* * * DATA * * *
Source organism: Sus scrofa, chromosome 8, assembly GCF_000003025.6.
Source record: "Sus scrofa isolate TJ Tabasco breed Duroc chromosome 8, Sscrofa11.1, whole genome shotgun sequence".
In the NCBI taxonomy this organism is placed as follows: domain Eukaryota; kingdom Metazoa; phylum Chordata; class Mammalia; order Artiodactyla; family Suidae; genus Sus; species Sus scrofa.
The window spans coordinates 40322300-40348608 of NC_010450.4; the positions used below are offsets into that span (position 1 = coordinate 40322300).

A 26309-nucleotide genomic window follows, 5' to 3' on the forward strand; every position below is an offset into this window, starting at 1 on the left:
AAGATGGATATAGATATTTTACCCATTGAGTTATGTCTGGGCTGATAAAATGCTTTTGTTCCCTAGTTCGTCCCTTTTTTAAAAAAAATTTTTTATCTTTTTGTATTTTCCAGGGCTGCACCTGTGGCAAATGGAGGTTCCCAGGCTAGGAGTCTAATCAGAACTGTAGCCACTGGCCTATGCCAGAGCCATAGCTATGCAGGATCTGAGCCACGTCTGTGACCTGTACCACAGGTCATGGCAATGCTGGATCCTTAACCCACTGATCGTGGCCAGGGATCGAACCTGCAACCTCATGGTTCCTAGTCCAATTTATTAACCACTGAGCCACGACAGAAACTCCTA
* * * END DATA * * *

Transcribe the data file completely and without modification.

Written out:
Source organism: Sus scrofa, chromosome 8, assembly GCF_000003025.6.
Source record: "Sus scrofa isolate TJ Tabasco breed Duroc chromosome 8, Sscrofa11.1, whole genome shotgun sequence".
In the NCBI taxonomy this organism is placed as follows: domain Eukaryota; kingdom Metazoa; phylum Chordata; class Mammalia; order Artiodactyla; family Suidae; genus Sus; species Sus scrofa.
The window spans coordinates 40322300-40348608 of NC_010450.4; the positions used below are offsets into that span (position 1 = coordinate 40322300).

A 26309-nucleotide genomic window follows, 5' to 3' on the forward strand; every position below is an offset into this window, starting at 1 on the left:
AAGATGGATATAGATATTTTACCCATTGAGTTATGTCTGGGCTGATAAAATGCTTTTGTTCCCTAGTTCGTCCCTTTTTTAAAAAAAATTTTTTATCTTTTTGTATTTTCCAGGGCTGCACCTGTGGCAAATGGAGGTTCCCAGGCTAGGAGTCTAATCAGAACTGTAGCCACTGGCCTATGCCAGAGCCATAGCTATGCAGGATCTGAGCCACGTCTGTGACCTGTACCACAGGTCATGGCAATGCTGGATCCTTAACCCACTGATCGTGGCCAGGGATCGAACCTGCAACCTCATGGTTCCTAGTCCAATTTATTAACCACTGAGCCACGACAGAAACTCCTA